The fifth round of the WRC was held in Portugal - Vodafone Rally de Portugal - from May 11 to 14. The traditional event, which runs on winding dirt roads on high mountain ridges, has enjoyed such high popularity that it has become the ‘World’s Best Rally’ five times. In 1973, when the WRC first started, Rally Portugal was held as the third following the opening round Monte Carlo and the second round in Sweden. It started out as a regional event in 1967 and became a member of the WRC in 1973, and is still held today except for 2002-2006.
Portugal’s passionate crowd gives the racers great power, but sometimes causes problems; A major accident occurred in the Group B era, when the performance of race cars was greatly improved. In 1986, Joaquim Santos, driving a Ford RS200, ran into a crowd on the roadside while avoiding a person on the road, causing more than 30 casualties, including three deaths. This became the cue for the end of Group B. Of course, these days, the crowd is controlled with a sufficient distance, and the stability of the rally car has also improved dramatically. Nevertheless, accidents can happen suddenly at any time in a rally.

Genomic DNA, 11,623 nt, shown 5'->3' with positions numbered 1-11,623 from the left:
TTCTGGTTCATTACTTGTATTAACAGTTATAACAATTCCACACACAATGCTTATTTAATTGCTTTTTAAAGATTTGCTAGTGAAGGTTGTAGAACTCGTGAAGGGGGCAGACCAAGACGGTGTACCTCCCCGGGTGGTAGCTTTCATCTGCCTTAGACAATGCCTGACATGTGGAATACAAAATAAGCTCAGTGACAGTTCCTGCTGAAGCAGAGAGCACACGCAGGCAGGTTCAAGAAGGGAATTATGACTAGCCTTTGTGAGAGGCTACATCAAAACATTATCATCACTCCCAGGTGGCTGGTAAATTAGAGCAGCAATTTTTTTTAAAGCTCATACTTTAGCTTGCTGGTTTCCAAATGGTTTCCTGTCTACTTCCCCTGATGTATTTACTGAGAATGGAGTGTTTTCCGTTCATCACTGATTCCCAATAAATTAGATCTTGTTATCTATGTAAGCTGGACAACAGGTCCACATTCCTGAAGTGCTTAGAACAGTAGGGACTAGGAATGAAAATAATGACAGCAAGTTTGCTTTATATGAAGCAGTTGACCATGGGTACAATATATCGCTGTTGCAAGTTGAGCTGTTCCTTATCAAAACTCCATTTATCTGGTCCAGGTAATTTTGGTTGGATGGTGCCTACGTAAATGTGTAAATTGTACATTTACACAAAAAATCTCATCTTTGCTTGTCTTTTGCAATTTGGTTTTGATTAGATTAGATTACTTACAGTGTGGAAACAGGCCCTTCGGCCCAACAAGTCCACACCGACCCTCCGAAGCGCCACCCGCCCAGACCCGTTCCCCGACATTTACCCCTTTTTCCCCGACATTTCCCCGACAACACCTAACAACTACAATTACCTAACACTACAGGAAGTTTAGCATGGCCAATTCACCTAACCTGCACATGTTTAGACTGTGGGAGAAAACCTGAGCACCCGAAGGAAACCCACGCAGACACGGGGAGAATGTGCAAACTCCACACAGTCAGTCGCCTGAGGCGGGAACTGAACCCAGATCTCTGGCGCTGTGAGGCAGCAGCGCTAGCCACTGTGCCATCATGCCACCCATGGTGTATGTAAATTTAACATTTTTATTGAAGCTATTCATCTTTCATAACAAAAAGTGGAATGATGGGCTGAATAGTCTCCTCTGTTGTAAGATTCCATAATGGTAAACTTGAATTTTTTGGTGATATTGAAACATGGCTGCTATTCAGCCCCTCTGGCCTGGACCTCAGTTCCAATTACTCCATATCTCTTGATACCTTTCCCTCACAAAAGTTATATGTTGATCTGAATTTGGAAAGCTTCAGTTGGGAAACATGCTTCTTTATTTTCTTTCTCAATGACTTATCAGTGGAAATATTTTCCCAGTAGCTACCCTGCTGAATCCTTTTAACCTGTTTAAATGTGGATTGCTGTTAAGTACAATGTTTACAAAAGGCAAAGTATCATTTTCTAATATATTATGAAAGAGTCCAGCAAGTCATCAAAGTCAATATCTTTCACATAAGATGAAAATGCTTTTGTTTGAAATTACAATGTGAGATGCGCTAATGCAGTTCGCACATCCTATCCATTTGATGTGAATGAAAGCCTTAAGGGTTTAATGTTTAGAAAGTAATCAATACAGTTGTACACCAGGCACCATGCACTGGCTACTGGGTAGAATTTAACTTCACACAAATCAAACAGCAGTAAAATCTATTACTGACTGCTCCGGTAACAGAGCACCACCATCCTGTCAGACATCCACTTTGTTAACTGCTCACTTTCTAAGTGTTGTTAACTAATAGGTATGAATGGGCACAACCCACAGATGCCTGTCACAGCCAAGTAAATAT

This year’s Rally Portugal, like last year, has set up its Rally headquarters in Matosinhos, just above Porto, the main port wine region. Rally Portugal, which was held in the Algarve in the southernmost part of Portugal from 2007 to 2014, returned to Matosinhos in 2015. Among active drivers, Sébastien Ogier and Finnish Markku Alén hold the record for most wins (5 times). But these days Ogier is only seen at some races after his retirement. In the last five years, Kalle Rovanperä, Elfyn Evans, Ott Tänak, Thierry Neuville and Ogier have each won once in Portugal, without the dominance of a single driver.